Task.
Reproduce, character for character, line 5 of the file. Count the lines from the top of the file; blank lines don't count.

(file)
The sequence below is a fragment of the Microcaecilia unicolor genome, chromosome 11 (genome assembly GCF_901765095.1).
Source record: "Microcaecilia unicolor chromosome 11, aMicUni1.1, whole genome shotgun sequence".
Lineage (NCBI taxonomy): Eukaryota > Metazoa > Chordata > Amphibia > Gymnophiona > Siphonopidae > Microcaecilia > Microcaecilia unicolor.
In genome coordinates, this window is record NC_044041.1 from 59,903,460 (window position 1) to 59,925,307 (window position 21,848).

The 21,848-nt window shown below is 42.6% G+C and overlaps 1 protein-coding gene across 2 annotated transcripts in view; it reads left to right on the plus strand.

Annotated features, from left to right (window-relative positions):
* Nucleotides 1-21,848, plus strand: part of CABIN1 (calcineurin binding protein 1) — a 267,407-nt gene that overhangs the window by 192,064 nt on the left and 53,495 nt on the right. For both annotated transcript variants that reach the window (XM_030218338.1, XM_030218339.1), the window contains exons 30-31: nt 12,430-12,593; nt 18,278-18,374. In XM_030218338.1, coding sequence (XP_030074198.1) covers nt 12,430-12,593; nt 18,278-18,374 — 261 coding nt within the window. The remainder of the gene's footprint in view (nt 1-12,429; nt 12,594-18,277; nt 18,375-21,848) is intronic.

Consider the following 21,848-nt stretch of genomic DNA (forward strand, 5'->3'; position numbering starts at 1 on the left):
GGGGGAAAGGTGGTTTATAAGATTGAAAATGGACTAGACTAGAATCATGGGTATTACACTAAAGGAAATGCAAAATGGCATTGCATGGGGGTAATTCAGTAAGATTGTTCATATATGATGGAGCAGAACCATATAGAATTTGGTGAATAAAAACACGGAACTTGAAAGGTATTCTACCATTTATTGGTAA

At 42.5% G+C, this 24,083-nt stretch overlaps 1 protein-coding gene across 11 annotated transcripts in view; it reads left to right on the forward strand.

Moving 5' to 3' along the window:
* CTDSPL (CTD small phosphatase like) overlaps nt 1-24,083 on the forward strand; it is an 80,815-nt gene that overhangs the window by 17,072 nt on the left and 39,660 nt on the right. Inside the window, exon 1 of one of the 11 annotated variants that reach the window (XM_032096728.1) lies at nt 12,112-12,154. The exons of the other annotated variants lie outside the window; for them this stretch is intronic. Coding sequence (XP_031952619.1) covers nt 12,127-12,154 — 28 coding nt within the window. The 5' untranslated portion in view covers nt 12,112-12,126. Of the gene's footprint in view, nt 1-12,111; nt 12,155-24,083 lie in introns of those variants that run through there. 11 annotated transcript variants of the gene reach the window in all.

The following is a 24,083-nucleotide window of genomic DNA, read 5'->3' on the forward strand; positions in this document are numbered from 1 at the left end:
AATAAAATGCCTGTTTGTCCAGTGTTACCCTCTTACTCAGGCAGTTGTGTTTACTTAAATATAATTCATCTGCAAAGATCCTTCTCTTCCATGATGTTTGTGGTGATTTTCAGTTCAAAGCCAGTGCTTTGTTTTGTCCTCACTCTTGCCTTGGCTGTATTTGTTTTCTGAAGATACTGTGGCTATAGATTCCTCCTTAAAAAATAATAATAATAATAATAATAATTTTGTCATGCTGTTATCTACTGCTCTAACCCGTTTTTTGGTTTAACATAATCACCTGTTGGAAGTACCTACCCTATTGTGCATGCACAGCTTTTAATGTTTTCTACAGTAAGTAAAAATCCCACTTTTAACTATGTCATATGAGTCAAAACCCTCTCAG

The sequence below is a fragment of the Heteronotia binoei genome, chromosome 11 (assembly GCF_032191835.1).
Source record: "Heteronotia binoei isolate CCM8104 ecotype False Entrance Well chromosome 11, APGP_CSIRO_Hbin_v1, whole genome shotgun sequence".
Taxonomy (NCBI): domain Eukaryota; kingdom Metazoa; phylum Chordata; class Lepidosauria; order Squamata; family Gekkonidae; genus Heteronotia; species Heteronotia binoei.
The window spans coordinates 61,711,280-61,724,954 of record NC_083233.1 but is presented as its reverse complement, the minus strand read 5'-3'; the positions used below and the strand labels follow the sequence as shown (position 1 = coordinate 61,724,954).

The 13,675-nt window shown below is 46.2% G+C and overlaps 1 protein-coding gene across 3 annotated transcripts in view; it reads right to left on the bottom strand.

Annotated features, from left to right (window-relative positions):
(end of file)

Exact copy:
The 21,848-nt window shown below is 42.6% G+C and overlaps 1 protein-coding gene across 2 annotated transcripts in view; it reads left to right on the plus strand.